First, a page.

In March 2013, I saw on television a man few of us had heard of asked us to do something for him. He asked for our prayers and lowered his head. In March 2020, this same man walked into an empty St. Peter’s Square, flanked by an icon of Mary and the Lord’s Cross. In a world plagued by turmoil, isolation and disease, he offered us his prayers.
Much has happened under the pontificate of Pope Francis – times of joy and dismay – but we must remember these images. They are the key to his papacy and to the renewal of the Church. It was a pope asking for prayer; a pope offering prayer.
I’m the kind of Catholic who’s supposed to be an enemy of Pope Francis. I think the felt Catholicism of the 1970s was a disaster, rejecting much of the Church’s heritage while ignoring the letter and spirit of the Second Vatican Council. I don’t think the church should “keep up with the times”; the church is the expert on humanity and divinity. I firmly believe that it is not a question of conforming to the times but of renewing the Church by returning to the sources of our faith: the tradition transmitted by the magisterium and all the people of God.
And for these reasons, I support Pope Francis.
It is not a question of conforming to the spirit of the times but of renewing the Church by returning to the sources of our faith: the tradition transmitted by the magisterium and all the people of God.
Pope Francis confuses our expectations because our expectations tend to be shaped by the world. For many on the political left, his pontificate is a time to create a new church in keeping with the times as a nonprofit spiritual agency. Rather than seeing the lines drawn by Francis, many proclaim that his initiatives are “steps” in the right direction, steps towards crossing the lines of Catholic teaching.
Far more painful for me was the response to Francis from many of my traditional-minded Catholic colleagues. A theologian described to me “Traditionis Custodes,” the pope’s recent motu proprio limiting the use of the Extraordinary Form of the Mass in Latin, as a bad-faith reaction to “three people on Twitter.” The good news, they said, was that Pope Francis would die soon enough.
This fits a pattern of discussion by critics of Francis expressed in the sarcastic use of the name “Bergoglio”, the negative hermeneutics applied to what Pope Francis says, and the contempt for papal initiatives which in other circumstances , would please traditionalists – the celebration of Dante, the elevation of St. Irenaeus as Doctor of the Church, the institution of the Year of St. Joseph. Having learned myself how important it is to be committed to the papacy by Catholic traditionalists, I find it dizzying and disheartening to hear the vitriol hurled at our current pontiff.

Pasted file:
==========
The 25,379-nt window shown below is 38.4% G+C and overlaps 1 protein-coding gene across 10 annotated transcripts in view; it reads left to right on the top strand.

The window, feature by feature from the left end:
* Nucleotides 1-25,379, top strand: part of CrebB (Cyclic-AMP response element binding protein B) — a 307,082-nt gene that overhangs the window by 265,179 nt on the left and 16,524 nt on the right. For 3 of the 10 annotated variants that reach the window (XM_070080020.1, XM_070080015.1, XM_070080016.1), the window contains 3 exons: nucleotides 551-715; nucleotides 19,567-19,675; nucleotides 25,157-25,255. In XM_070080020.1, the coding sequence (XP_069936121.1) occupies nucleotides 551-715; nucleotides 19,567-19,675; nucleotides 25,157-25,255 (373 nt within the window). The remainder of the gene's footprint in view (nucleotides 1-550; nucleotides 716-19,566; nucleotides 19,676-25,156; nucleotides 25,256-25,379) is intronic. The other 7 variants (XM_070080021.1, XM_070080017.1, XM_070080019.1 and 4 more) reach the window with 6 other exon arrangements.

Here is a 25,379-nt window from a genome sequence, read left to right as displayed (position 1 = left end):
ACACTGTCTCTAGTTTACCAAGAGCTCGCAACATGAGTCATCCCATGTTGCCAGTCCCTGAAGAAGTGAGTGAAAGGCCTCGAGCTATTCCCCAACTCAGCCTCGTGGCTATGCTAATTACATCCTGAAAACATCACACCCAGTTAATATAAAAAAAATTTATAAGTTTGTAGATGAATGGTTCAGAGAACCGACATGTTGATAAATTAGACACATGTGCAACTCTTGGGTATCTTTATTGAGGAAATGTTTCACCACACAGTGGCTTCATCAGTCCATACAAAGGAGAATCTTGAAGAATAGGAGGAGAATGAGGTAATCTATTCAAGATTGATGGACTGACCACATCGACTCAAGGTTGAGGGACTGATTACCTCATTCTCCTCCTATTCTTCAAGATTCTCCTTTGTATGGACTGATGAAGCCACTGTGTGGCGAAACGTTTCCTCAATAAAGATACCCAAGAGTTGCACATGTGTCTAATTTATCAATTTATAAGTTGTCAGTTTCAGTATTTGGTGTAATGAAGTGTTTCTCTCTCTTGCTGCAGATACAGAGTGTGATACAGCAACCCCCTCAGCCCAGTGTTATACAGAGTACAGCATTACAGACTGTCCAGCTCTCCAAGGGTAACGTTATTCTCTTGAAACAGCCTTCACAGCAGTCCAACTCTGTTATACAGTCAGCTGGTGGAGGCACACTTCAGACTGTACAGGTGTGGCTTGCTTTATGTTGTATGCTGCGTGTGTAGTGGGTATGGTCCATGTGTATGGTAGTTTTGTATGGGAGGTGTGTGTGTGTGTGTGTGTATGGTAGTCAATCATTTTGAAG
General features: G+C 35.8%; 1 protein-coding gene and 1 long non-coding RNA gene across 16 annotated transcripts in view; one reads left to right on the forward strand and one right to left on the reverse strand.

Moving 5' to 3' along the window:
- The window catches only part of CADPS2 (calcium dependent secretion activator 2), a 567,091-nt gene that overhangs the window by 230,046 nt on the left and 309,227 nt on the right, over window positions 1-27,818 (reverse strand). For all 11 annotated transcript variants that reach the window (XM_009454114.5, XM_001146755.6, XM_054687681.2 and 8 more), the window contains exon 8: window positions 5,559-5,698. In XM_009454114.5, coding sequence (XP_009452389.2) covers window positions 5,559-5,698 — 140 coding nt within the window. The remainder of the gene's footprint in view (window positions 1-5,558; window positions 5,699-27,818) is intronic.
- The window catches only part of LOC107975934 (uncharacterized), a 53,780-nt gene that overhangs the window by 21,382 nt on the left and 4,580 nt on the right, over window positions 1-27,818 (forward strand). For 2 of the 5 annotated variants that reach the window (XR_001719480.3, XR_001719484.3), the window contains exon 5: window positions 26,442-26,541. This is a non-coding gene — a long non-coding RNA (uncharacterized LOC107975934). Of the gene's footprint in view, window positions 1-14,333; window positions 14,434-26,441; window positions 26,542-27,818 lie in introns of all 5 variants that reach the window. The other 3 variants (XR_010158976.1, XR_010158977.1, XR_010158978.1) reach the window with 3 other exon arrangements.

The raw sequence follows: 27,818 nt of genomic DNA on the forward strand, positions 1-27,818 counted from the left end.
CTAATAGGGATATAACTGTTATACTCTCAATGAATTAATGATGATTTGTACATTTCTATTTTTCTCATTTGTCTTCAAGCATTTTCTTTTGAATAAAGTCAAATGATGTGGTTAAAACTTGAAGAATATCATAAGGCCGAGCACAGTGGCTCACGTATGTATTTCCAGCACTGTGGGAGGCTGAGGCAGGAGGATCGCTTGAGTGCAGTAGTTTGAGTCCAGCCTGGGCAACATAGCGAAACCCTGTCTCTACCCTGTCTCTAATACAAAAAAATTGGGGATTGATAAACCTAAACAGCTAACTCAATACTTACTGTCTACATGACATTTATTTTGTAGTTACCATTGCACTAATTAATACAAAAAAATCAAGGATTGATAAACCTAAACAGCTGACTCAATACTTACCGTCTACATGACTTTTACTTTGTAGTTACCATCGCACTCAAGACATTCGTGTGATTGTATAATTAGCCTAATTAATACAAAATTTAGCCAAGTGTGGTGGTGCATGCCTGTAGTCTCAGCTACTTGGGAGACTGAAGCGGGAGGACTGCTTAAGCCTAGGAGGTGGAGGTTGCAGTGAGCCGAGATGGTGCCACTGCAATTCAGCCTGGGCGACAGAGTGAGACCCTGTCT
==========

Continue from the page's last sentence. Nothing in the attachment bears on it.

The Pope prays for us; pray for him. Share his confidence in Christ.
Critics and supporters fail to see Francis’ traditionalism. Allow me to highlight three forms of his traditionalism. First, to be effectively traditional Catholic is to support and implement the reforms of Vatican II. Francis shields this tradition from those of us who think Vatican II is optional or regrettable. It’s neither; it is an essential guide to being Catholic in the modern world and a hermeneutical key to understanding the fullness of our 2,000-year-old tradition.
Second, one of the pope’s tasks is to send missionaries into the world. Gregory sent Augustine to England, Honorius sent Dominicans to Poland, Paul III sent missionaries to the Americas, and Francis sent we “to reach the fringes of humanity”. Many of us at the center of the church are reluctant to do this. We may be too fond of closed doors, national identities, or a Donatist vision of a smaller, purer church. But the essence of the gospel is to spread the gospel. For Francis, the interior life of the Church goes out to those who are outside the Church. What do we have to do? Invite them into the church, for it is inside that we fully encounter Christ. It may not sound so new, but Francis is quite traditional.
Third, at the heart of Francis’ traditionalism are the images I used to open this essay: a pope asking for prayer, a pope offering prayer. It’s the lex orandi of the papacy of Francis, the law of prayer which shapes his ministry and his teaching. In his annual address “Urbi et Orbi”, Francis calls us to “prayer and silent service”. He reminds us to have confidence in these “victorious weapons”. Faced with a global pandemic, Francis is convinced that prayer and works of mercy are the paths to victory.
Just as Peter leaned on Jesus, the pope teaches us that we must rely on the Lord.
This trust is essential to the Petrine office. Just as Peter leaned on Jesus, the pope teaches us that we must rely on the Lord. Francis teaches that “by ourselves we wade: we need the Lord, as the ancient navigators needed the stars”.
Yes, I am worried about the synod on synodality. I fear that too many people see this as a chance to radically change the Church (as in the disastrous German synod), and that the synod diffuses ecclesial authority in a way that undermines doctrinal unity. What we need is not a different church, but a more fully actualized church. And yes, I struggle with what seems to be a lack of priority over liturgical respect and doctrinal clarity. But when I pay attention to his teaching, I repeatedly find his message: “Embrace the Lord to embrace hope.
The Pope prays for us; pray for him. Share his trust in Christ. Let us join him in keeping the tradition and preaching the good news.